Andreas Seidl: How McLaren is playing catch-up

Andreas Seidl, team principal at McLaren Racing, on his strategy for a return to the top

Andreas Seidl on the McLaren pitwall

The cut-glass English is remarkable, but it’s the clarity of thought and methodical logic of what this engineer actually says that is most striking. No wonder McLaren team principal Andreas Seidl is so well regarded in F1 circles. He might well turn out to be Zak Brown’s most significant signing.

The German speaks with the dextrous diction of a linguist – and puts Motor Sport to shame, even when we lob a googly towards his wicket… “Given Daniel Ricciardo’s obvious pedigree, is this make or break time for Lando Norris?”

“No, I don’t see it like that,” he bats on the front foot. “Looking at Lando’s first two years with us in F1, it was great to see the step he made from year one to year two. We expect going into his third year to make another step. And for him it’s good to have Daniel in the team as a proven race winner. It’s important for Lando’s journey to become a top driver, which is his goal, and ours. I only see benefits from Daniel joining and driving beside Lando.”

Like Brown, Seidl isn’t about to be drawn into rash predictions regarding possible 2021 race victories, but says he’s “positive and optimistic” heading in. He circles a few key elements that might carry McLaren to its ultimate F1 goals. “We can make steps with what we have in place, but at the same time I expect the next big steps to be made once we have our infrastructure in place,” he says. “The most visible thing is the new wind tunnel, which will take two years before it is up and running. To have a wind tunnel on site to the latest specification is key for us and until then we have some limitations.”

McLaren currently uses Toyota’s tunnel in Cologne. “We have a great working relationship with the guys at Toyota and receive a lot of support, but it’s also clear this tunnel has not been developed in the past 10 years in the way you would if it was your own, and as the F1 teams running ahead of us have done,” says Seidl. “Plus we have the logistic challenge of not having it on site, which is causing inefficiencies. That’s why we can’t wait until our own is ready to use.”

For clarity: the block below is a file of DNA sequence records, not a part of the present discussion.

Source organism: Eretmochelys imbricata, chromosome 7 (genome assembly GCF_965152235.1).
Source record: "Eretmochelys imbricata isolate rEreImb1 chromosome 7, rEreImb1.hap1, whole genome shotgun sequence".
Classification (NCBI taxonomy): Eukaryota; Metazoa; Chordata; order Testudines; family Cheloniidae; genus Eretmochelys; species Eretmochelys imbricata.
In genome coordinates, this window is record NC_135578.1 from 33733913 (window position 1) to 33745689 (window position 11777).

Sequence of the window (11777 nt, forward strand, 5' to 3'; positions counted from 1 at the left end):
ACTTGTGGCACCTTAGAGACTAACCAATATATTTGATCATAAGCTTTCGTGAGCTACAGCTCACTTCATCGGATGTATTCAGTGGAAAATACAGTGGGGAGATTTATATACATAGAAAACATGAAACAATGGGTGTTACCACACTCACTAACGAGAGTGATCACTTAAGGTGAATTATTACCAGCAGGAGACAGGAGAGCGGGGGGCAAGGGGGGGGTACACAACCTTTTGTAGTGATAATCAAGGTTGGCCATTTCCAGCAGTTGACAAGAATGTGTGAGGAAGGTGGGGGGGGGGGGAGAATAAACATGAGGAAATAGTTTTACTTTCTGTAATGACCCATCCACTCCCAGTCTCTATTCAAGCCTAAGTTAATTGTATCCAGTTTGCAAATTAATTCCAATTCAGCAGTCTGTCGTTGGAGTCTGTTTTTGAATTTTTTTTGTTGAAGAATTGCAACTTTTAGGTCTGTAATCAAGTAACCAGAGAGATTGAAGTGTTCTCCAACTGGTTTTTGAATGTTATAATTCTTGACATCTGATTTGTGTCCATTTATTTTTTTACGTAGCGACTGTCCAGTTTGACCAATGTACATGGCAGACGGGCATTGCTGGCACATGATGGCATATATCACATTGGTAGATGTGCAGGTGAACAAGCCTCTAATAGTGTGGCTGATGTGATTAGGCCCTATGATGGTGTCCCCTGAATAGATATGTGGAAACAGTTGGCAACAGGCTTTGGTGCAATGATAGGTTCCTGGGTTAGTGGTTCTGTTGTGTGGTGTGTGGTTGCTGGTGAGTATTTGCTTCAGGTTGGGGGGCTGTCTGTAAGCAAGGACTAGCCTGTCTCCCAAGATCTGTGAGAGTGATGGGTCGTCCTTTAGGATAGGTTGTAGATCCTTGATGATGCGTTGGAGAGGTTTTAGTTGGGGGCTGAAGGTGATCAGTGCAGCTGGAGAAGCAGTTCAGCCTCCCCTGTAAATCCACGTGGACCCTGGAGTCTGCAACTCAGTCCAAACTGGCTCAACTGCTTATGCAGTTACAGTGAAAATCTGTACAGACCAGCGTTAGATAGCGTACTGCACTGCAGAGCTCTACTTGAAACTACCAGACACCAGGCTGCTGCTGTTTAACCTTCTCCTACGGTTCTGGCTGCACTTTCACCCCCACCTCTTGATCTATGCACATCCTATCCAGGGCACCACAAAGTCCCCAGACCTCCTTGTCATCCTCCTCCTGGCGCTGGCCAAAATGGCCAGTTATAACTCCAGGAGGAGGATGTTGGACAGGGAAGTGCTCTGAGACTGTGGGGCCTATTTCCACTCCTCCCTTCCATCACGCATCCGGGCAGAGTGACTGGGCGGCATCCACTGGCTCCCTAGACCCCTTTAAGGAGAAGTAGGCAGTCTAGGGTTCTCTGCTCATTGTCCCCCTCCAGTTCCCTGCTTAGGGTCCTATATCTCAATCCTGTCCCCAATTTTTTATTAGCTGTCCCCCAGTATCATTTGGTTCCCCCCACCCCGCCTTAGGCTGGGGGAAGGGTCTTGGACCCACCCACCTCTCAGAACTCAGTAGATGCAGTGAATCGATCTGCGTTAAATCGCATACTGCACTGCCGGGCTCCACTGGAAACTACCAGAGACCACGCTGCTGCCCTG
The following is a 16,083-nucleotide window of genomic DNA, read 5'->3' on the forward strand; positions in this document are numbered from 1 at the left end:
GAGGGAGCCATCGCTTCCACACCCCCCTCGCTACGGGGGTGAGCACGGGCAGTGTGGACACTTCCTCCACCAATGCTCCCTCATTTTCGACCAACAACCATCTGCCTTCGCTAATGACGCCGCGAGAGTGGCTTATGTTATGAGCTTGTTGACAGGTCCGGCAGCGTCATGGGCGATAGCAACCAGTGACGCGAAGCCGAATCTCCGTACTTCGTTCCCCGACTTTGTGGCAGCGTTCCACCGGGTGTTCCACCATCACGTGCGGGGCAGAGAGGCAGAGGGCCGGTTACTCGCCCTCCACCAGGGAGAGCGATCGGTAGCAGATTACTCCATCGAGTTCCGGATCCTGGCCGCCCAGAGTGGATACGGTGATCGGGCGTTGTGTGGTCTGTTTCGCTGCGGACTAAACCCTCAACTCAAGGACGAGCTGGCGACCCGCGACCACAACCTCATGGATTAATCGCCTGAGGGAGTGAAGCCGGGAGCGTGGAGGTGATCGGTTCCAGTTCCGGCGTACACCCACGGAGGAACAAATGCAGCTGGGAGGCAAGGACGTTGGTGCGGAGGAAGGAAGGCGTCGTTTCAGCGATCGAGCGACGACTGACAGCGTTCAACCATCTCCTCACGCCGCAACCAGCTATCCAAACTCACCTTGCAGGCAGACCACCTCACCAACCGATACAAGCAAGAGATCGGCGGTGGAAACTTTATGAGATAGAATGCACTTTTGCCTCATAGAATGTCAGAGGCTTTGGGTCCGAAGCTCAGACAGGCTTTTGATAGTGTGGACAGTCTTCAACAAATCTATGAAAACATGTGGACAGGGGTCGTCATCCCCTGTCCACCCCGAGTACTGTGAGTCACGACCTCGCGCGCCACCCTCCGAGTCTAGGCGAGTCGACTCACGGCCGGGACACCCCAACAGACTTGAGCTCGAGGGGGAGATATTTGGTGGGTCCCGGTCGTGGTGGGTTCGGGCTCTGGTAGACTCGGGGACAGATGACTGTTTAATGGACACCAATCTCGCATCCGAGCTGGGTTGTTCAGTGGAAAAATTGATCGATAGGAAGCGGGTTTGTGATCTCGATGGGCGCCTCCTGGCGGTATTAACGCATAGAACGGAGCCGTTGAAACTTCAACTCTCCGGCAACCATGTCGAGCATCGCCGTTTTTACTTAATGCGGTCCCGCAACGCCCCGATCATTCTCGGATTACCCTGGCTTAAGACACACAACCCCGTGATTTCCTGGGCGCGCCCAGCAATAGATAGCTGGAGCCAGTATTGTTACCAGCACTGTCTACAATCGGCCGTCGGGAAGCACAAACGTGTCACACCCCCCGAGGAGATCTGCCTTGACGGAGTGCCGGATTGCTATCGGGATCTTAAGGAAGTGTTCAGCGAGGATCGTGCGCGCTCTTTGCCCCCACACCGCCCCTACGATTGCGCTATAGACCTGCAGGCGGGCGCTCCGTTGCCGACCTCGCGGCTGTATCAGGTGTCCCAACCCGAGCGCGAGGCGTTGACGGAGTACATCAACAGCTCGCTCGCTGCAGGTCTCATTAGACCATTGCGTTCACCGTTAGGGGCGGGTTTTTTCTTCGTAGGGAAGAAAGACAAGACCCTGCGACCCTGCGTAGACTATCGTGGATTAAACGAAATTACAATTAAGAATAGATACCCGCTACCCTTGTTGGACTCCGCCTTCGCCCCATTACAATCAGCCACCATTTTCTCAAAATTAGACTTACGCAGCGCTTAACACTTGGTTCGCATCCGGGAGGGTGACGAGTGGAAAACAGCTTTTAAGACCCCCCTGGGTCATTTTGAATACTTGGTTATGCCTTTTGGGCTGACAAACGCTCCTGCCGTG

Zak Brown with Lando Norris

Brown, left, behind the scenes with Norris

The other issue he picks out is the budget cap. When asked whether the 2022 technical regulations will offer McLaren its best opportunity to take on Mercedes and Red Bull, his answer reflects the more considered view you’d expect from such a man.

“It definitely gives us an opportunity,” he says. “At the same time I think the introduction of the financial regulations, the budget cap, is the key element for us to get back to the front in F1. On the technical side, the reason why Mercedes and Red Bull are in front of us at the moment is not just stability of the regulations we have. They simply do a better job. At the moment they have developed their organisations to have better tools and infrastructure. They will still benefit from that going into next year, which gives them a head start also for the new regulations.

“It’s simply down to us to execute the plan we put in place last year in order to get back to the front, which includes becoming a better team in the way we work together, how we are structured and in the way we spend our money. It also includes a clear plan of how we want to get to a level playing field on the infrastructure side with the teams that are in front of us.

“In combination with the technical regulations, but especially with the budget cap that is in place, we have everything in our hands to make it to the front in F1 in the next years. It’s now down to us to put in some hard work.”

There’s that engineer’s clarity of thought again. Seidl speaks F1’s language perfectly – in whatever language he is using.